Appendix 3
Derivation of the evolutionarily stable strategy (ESS) under the serialpassaging regime
In the main text, we present simulation results of the evolution of the lysislysogeny decision of phages exposed to a serialpassaging regime, both when arbitrium communication is excluded from the model (Figure 2), and when it is included (Figures 3 and 4). These simulations show that, after many passaging episodes, a single variant dominates the phage population (accompanied by its quasispecies, see Figure 2C, Figure 3B). We therefore assume that, within the parameter range of interest, a pure Evolutionarily Stable Strategy (ESS) exists. In this section, we derive analytical expressions for the ESS. We first provide a definition of the ESS under a serialpassaging regime, and give a general description of how this ESS can be found (section A3.1). Then, we apply this general approach to derive the ESS of phages that differ in a constant lysogeny propensity, $\varphi $ (absence of arbitrium communication, section A3.2), and the ESS of communicating phages that differ in their response threshold θ (section A3.3).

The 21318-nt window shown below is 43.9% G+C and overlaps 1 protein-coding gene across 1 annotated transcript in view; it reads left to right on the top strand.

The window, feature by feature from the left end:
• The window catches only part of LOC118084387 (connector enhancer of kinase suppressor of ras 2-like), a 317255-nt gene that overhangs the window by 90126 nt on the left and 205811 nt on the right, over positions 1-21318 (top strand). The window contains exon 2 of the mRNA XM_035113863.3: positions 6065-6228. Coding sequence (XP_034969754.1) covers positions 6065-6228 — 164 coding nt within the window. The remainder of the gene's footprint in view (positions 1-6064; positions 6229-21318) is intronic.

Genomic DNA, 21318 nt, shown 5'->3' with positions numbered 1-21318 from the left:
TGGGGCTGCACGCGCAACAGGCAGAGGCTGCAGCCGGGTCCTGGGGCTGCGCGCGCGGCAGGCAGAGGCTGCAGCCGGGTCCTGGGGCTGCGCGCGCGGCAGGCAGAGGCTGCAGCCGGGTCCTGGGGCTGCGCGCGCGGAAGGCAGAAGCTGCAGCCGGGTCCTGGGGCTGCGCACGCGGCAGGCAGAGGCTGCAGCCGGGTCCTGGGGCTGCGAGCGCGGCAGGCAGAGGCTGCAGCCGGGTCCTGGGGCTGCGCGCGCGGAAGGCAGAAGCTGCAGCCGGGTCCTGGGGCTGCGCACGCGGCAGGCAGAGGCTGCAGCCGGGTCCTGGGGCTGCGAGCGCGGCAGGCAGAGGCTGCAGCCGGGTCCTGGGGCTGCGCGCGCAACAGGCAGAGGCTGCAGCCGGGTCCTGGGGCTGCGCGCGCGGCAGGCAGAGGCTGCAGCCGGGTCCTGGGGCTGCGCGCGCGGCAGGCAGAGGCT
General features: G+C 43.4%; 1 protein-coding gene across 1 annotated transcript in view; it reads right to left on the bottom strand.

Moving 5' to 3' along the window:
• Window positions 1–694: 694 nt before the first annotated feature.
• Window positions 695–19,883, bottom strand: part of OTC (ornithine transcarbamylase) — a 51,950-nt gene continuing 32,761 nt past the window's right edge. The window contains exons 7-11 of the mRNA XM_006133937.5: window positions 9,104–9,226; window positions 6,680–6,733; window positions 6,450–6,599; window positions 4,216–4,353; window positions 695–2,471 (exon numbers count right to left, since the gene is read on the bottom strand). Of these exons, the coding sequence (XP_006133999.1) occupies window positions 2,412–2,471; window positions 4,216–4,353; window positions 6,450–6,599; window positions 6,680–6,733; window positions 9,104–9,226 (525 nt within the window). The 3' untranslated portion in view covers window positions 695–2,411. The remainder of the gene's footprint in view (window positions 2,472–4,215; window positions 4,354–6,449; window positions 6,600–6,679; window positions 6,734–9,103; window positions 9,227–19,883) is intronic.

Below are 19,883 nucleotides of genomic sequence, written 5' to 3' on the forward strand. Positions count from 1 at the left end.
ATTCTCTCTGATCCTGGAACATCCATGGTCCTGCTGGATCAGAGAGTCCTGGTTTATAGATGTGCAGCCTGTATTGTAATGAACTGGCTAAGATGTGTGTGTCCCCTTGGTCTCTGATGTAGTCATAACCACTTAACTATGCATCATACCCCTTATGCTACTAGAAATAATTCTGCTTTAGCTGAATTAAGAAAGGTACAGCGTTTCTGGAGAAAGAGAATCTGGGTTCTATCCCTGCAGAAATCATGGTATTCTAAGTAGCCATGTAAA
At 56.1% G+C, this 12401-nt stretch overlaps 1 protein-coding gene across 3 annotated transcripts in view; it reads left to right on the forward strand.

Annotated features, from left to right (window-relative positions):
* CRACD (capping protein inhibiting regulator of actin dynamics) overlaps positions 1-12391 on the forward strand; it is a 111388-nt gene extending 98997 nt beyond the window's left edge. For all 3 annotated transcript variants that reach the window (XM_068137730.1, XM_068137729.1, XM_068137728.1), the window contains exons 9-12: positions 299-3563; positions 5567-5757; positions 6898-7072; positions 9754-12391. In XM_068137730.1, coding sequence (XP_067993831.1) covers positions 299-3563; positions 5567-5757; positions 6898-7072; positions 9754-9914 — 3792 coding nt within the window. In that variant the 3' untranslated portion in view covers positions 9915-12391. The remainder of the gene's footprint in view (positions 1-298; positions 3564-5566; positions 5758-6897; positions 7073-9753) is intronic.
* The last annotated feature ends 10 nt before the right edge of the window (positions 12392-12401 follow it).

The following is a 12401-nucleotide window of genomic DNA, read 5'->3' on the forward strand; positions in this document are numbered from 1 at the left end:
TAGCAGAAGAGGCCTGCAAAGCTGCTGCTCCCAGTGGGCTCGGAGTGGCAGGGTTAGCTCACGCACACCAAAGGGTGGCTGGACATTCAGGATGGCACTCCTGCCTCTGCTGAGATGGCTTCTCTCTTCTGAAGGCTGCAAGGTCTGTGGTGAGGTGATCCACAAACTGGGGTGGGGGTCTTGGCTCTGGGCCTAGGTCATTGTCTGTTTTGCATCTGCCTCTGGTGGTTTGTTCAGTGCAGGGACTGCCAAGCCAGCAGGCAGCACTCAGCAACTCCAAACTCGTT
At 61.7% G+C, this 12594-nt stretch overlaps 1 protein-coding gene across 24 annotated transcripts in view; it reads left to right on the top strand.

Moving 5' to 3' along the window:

A3.1 General approach
Consider a population of phages under a serialpassaging regime with long time T between passages. At the start of each passaging episode, a fraction D of the phages is taken from the end of the previous episode, and is added to a ‘fresh’ population of susceptible bacteria at carrying capacity. This procedure is repeated over many episodes. Within each episode, the dynamics of the susceptible bacteria, lysogens, phages, and arbitrium are described by Equation A.7–A.12.